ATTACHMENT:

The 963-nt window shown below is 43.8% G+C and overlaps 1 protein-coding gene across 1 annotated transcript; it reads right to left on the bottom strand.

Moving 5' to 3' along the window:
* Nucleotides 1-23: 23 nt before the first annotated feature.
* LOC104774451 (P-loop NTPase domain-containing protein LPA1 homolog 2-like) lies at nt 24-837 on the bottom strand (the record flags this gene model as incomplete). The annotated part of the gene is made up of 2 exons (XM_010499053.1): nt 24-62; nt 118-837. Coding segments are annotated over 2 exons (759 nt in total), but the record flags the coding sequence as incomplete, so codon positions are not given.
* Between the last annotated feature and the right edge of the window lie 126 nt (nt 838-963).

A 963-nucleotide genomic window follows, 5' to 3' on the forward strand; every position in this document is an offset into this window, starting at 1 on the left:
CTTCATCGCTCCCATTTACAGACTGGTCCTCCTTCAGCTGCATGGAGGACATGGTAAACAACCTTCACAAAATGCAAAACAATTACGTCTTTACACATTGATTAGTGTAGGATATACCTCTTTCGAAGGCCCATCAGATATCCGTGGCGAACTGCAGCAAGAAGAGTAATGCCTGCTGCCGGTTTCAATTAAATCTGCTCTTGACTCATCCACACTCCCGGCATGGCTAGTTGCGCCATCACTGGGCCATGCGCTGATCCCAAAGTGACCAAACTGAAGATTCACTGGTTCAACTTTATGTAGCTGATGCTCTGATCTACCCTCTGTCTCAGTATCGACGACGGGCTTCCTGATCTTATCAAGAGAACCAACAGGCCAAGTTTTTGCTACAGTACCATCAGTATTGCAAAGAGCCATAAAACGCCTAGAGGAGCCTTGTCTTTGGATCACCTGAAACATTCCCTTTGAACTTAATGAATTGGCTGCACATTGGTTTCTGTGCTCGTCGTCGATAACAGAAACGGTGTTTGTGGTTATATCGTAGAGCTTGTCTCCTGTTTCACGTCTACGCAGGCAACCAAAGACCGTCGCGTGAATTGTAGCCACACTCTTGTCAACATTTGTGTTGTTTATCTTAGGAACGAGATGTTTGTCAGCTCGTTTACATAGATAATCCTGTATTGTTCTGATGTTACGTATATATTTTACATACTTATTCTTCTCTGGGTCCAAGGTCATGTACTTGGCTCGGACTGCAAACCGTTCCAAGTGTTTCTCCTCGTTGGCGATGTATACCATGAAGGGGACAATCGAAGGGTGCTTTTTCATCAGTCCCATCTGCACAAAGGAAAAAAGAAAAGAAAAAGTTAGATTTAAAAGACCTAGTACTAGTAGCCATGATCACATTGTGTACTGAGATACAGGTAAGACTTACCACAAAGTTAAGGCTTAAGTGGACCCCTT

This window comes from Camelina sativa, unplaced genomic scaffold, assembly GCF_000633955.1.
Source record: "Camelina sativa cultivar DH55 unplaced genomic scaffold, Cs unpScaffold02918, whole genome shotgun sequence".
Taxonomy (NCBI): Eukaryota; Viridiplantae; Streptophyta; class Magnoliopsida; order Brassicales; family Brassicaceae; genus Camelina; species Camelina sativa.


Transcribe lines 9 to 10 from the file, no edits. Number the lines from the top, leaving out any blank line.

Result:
Source record: "Camelina sativa cultivar DH55 unplaced genomic scaffold, Cs unpScaffold02918, whole genome shotgun sequence".
Taxonomy (NCBI): Eukaryota; Viridiplantae; Streptophyta; class Magnoliopsida; order Brassicales; family Brassicaceae; genus Camelina; species Camelina sativa.